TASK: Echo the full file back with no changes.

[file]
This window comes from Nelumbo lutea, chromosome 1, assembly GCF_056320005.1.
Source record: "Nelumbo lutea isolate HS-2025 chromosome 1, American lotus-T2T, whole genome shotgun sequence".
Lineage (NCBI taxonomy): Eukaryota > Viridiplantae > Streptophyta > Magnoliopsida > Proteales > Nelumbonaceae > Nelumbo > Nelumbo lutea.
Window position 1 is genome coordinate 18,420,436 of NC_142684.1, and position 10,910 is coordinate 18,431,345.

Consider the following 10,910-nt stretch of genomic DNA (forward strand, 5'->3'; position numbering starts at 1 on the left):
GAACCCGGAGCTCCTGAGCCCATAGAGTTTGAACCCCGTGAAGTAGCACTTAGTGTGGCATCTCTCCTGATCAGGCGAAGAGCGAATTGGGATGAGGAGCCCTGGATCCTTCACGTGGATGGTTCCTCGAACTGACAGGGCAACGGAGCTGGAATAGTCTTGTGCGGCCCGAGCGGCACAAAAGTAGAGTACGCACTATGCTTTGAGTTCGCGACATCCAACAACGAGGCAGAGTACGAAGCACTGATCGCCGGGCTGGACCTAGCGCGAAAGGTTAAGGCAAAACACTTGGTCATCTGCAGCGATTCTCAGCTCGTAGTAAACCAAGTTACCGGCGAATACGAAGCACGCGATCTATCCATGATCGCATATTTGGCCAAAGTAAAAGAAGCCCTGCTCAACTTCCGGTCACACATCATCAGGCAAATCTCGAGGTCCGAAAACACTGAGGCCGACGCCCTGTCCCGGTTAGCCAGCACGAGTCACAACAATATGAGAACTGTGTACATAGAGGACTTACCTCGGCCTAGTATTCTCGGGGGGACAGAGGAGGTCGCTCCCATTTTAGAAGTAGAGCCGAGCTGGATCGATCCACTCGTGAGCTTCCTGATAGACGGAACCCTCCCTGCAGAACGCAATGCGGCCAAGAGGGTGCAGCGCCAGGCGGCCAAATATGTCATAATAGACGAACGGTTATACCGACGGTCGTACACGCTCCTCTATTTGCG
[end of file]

This window comes from Nelumbo lutea, chromosome 1, assembly GCF_056320005.1.
Source record: "Nelumbo lutea isolate HS-2025 chromosome 1, American lotus-T2T, whole genome shotgun sequence".
Lineage (NCBI taxonomy): Eukaryota > Viridiplantae > Streptophyta > Magnoliopsida > Proteales > Nelumbonaceae > Nelumbo > Nelumbo lutea.
Window position 1 is genome coordinate 18,420,436 of NC_142684.1, and position 10,910 is coordinate 18,431,345.

Consider the following 10,910-nt stretch of genomic DNA (forward strand, 5'->3'; position numbering starts at 1 on the left):
GAACCCGGAGCTCCTGAGCCCATAGAGTTTGAACCCCGTGAAGTAGCACTTAGTGTGGCATCTCTCCTGATCAGGCGAAGAGCGAATTGGGATGAGGAGCCCTGGATCCTTCACGTGGATGGTTCCTCGAACTGACAGGGCAACGGAGCTGGAATAGTCTTGTGCGGCCCGAGCGGCACAAAAGTAGAGTACGCACTATGCTTTGAGTTCGCGACATCCAACAACGAGGCAGAGTACGAAGCACTGATCGCCGGGCTGGACCTAGCGCGAAAGGTTAAGGCAAAACACTTGGTCATCTGCAGCGATTCTCAGCTCGTAGTAAACCAAGTTACCGGCGAATACGAAGCACGCGATCTATCCATGATCGCATATTTGGCCAAAGTAAAAGAAGCCCTGCTCAACTTCCGGTCACACATCATCAGGCAAATCTCGAGGTCCGAAAACACTGAGGCCGACGCCCTGTCCCGGTTAGCCAGCACGAGTCACAACAATATGAGAACTGTGTACATAGAGGACTTACCTCGGCCTAGTATTCTCGGGGGGACAGAGGAGGTCGCTCCCATTTTAGAAGTAGAGCCGAGCTGGATCGATCCACTCGTGAGCTTCCTGATAGACGGAACCCTCCCTGCAGAACGCAATGCGGCCAAGAGGGTGCAGCGCCAGGCGGCCAAATATGTCATAATAGACGAACGGTTATACCGACGGTCGTACACGCTCCTCTATTTGCG